|Photo by Bob Kotalik|
Cityscapes Section By David Anderson
No man has ever been elected President of the United States without a campaign button. They've all had them, every candidate from George Washington (a brass button with the initials, G.W.) to the late (politically) George Romney (a plastic, blue and white two-incher saying "Return to the Mainstream, Romney for President").
The labepls of Americans have sprouted campaign buttons in every election for 179 years. The buttons are a national quirk and just about necessary to a candidate as the political platform he runs on. Factories turn them out by the millions, yet they are collectors' items, like postage stamps, classic cars, coins and diamonds.
The button savers are even organized. Eleven hundered of them are members of an elite society called the American Political Item Collectors. They buy, they sell and they swap.
All His Buttons -15,000
The man with the biggest collection in Chicago is Ferdinand O'Brien, a slim, grayish-haired man of 60, who keeps half of his 15,000 button in his Sandburg Village apartment and the other half in a Loop bank vault. He is a former president of the APIC.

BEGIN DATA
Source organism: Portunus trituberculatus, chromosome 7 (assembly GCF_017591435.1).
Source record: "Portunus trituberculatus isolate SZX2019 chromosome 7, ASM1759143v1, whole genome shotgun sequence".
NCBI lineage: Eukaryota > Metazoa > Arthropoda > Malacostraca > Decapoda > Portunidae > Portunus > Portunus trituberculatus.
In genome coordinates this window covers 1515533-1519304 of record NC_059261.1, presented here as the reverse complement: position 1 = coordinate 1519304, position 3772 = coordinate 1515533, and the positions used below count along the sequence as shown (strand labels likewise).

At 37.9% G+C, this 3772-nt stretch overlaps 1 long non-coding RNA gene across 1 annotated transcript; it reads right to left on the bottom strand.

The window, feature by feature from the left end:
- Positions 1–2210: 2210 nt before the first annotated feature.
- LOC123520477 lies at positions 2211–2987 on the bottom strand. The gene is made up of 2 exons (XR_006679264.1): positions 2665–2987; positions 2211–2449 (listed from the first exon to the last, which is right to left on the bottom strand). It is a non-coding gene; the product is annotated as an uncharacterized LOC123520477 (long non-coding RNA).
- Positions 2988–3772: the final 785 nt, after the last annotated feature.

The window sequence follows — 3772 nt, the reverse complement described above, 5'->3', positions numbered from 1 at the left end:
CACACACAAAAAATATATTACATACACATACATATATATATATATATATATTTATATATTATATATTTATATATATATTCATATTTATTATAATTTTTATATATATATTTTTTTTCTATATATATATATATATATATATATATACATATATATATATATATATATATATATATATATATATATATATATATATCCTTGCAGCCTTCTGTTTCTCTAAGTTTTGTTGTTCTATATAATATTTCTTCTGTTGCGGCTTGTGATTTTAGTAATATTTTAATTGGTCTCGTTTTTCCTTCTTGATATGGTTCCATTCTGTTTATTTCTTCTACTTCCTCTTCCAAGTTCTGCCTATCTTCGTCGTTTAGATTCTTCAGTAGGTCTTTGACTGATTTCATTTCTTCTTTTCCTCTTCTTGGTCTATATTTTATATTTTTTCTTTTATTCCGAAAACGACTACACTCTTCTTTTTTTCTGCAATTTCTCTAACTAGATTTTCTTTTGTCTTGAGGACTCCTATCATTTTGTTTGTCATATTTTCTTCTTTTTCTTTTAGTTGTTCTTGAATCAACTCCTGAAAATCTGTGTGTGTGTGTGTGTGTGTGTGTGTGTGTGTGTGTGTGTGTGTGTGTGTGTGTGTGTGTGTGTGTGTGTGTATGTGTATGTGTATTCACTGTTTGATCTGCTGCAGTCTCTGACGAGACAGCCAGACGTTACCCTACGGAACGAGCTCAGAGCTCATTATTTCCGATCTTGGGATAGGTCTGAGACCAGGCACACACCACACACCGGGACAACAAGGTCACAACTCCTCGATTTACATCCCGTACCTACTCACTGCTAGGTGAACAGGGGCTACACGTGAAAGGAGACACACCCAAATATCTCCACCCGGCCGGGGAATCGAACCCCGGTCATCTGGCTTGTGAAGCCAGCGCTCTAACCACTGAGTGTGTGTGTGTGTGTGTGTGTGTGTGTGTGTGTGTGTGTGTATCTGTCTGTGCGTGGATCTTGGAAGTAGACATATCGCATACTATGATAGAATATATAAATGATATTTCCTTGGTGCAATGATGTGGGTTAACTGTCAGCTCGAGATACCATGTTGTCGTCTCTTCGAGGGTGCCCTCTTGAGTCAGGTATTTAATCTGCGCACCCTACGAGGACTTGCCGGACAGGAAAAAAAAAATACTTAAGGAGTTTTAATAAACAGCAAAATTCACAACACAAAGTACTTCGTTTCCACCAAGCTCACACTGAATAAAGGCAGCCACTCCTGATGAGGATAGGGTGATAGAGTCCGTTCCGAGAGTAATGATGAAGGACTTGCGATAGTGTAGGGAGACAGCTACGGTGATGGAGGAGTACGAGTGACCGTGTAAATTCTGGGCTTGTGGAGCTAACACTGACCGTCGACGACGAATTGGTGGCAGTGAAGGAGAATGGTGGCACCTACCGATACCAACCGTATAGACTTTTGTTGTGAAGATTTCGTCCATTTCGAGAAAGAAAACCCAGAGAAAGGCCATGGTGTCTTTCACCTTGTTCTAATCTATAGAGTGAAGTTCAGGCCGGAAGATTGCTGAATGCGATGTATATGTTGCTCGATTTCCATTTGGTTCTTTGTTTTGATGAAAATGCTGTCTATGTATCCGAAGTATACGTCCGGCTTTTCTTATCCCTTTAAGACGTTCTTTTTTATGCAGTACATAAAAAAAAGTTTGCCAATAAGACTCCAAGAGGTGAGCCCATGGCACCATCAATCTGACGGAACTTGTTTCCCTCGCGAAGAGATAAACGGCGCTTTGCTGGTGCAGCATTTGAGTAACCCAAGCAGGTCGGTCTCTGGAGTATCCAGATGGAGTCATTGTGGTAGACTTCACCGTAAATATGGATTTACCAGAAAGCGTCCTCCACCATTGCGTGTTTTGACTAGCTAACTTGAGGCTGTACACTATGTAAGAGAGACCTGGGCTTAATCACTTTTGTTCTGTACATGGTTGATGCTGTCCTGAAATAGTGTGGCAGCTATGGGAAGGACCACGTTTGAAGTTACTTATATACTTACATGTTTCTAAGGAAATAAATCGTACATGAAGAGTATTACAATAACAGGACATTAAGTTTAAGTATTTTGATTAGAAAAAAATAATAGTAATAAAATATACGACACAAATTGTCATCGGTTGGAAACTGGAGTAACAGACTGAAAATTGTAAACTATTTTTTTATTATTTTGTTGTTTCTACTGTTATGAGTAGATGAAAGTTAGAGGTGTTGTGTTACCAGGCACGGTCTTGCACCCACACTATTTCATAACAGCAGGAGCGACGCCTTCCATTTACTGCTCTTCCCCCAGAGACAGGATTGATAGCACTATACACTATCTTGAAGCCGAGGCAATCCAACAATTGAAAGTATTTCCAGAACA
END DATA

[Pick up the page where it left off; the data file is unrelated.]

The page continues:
O'Brien, a coin collector for 20 years, switched from coins to buttons 10 years ago rather than fight the higher prices. He specialized in coins from 1793 to 1830 and he had about 12,000.
Right now you can find a photo of O'Brien with some of his prized collection in a 1968 photo on sale from a photo archive on ebay. It looks like he had a pretty good assortment. I don't know much more about O'Brien or where his collection ended up. If you have something that you acquired from him or know where his collection ended up let us know.
If it is being held at a university or library it is always good to try and get these institutions to put these massive collections on display for the public to enjoy or for collectors to arrange appointments to view in the archive setting.